There is something definitive about giving the latest Halloween sequel the exact same title as the original 1978 masterpiece. The expectations become even greater with the knowledge that it is not a remake, but actually a continuation of that first film. The hype leading up to this film’s release led me to believe it would be something original, when the reality is a lot closer to any of the early sequels in the 1980s. In a lot of ways, the kindest thing I can say about Halloween (2018) is that watching it felt somewhat like discovering an unseen sequel from the franchise’s past. Even with a female-empowered action climax, I was disappointed by the film’s lack of creativity and innovation.
After four decades, Laurie (Jamie Lee Curtis) is now a grandmother, allowing for the usual teen hijinks that the slasher genre is best known for. Having spent the better part of forty years as a recluse dealing with PTSD, Laurie’s relationship with her daughter (Judy Greer) is severed, despite the best efforts by her granddaughter, Allyson (Andi Matichak). Even with an inevitable show-off between Laurie and Michael, a majority of the film is spent following Allyson and her friends, whose Halloween celebrations elicit a response from Michael once he escapes from a prison transfer. This means a number of inconsequential teen characters, some of which are certain to act awful in order to justify their deaths.
Those who haven’t watched the original Halloween film anytime recently might be surprised at the pacing of David Gordon Green’s new sequel. It definitely adopts the original’s structure, with a majority of the film simply being a suspenseful build-up to the climactic interaction between Laurie Strode and Michael Myers. At the same time, the pacing of the film is surprisingly slow for a modern horror movie. When John Carpenter made the original Halloween, it was the end of the 1970s and filmmakers were still heavily influenced by the European art films of recent past. Nowadays audiences don’t have the same patience, and some may even find moments within this sequel to be a tad bit boring, despite the 106-minute film being trimmed down heavily from the first cut. Many of the scenes cut for time are included in the special features included on the 4K and Blu-ray discs.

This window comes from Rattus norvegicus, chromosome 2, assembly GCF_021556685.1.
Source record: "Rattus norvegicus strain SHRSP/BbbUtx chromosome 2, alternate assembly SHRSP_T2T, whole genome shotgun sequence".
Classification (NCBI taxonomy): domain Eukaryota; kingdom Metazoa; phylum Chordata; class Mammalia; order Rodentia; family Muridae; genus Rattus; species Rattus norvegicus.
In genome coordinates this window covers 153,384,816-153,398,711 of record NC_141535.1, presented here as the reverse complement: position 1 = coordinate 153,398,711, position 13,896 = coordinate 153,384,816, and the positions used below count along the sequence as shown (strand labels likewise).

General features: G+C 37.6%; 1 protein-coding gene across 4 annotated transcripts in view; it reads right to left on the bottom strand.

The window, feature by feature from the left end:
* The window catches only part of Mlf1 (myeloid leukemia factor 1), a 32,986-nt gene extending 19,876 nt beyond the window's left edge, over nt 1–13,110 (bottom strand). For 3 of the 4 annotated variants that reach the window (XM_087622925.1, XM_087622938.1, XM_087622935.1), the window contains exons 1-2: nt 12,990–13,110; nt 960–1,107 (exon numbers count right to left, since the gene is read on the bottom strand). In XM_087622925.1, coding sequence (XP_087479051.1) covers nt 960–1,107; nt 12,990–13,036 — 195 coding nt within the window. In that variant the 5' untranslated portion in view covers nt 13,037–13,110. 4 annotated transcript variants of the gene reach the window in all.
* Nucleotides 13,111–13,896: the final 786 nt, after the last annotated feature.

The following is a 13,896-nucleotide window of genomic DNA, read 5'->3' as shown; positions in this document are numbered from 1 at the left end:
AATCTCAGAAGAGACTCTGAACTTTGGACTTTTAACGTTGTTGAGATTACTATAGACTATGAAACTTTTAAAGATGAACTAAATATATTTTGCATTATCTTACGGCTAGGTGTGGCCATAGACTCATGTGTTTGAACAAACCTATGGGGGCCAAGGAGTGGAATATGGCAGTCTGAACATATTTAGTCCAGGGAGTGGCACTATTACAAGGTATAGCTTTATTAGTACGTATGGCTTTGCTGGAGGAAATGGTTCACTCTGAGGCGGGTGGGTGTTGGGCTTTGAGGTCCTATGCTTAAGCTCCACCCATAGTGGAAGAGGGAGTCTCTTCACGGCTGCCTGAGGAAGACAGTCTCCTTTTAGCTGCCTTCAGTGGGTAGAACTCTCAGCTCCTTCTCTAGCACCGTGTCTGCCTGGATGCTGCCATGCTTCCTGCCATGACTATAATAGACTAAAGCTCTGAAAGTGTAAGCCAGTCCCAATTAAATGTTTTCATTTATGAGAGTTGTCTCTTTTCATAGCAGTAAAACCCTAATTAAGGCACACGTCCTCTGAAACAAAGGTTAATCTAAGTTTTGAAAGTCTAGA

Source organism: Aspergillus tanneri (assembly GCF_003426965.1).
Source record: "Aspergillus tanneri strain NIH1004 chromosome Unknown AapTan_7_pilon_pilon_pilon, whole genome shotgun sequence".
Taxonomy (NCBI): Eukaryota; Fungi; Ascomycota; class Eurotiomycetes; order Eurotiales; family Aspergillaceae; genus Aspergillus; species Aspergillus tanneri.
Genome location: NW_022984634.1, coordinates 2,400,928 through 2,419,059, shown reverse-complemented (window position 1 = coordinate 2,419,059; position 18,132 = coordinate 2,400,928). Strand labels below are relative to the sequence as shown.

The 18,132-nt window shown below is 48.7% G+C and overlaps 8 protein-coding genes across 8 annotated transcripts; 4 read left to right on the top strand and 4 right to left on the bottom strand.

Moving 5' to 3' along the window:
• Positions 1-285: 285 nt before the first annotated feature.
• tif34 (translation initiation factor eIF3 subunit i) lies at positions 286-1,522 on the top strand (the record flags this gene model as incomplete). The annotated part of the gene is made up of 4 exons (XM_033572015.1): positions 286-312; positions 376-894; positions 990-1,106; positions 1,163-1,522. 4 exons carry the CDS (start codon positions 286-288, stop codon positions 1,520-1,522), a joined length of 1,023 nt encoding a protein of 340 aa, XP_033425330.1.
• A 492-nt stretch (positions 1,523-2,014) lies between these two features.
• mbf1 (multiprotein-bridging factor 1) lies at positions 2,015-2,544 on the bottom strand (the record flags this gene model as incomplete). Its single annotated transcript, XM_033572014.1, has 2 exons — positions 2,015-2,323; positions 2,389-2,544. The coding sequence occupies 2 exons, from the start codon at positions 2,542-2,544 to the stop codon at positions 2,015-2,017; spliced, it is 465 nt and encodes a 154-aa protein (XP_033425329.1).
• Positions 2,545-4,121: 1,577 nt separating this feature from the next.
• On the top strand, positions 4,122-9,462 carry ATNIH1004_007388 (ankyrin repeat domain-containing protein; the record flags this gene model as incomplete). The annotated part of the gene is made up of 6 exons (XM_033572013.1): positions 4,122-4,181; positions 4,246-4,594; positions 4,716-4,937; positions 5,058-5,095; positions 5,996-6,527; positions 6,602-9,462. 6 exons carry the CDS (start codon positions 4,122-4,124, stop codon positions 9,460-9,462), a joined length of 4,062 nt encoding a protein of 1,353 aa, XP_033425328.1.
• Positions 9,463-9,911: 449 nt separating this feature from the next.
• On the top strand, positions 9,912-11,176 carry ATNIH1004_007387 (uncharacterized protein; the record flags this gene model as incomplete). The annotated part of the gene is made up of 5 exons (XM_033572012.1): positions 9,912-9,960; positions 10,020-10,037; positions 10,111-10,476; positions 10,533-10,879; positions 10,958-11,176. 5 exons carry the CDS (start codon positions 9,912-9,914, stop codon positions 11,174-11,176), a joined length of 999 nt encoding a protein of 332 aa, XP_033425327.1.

There are about thirteen-minutes of deleted and extended scenes included in the home entertainment releases, along with five promotional featurettes, although none are over five minutes long. They cover the iconic music from John Carpenter, the mask, and Jamie Lee Curtis, with the remaining two being even more generic. Despite looking as if there is a lot, most of the special features are just throwaway, missing anything substantial like a commentary track. The 4K Ultra HD disc is the real highlight, with the best of the film’s moody cinematography enhanced by the richer colors and deeper blacks. The package also includes a Blu-ray disc and a code for a digital copy of the film.
Entertainment Value: 7.5/10
Quality of Filmmaking: 7.5/10
Historical Significance: 6.5/10
Special Features: 5/10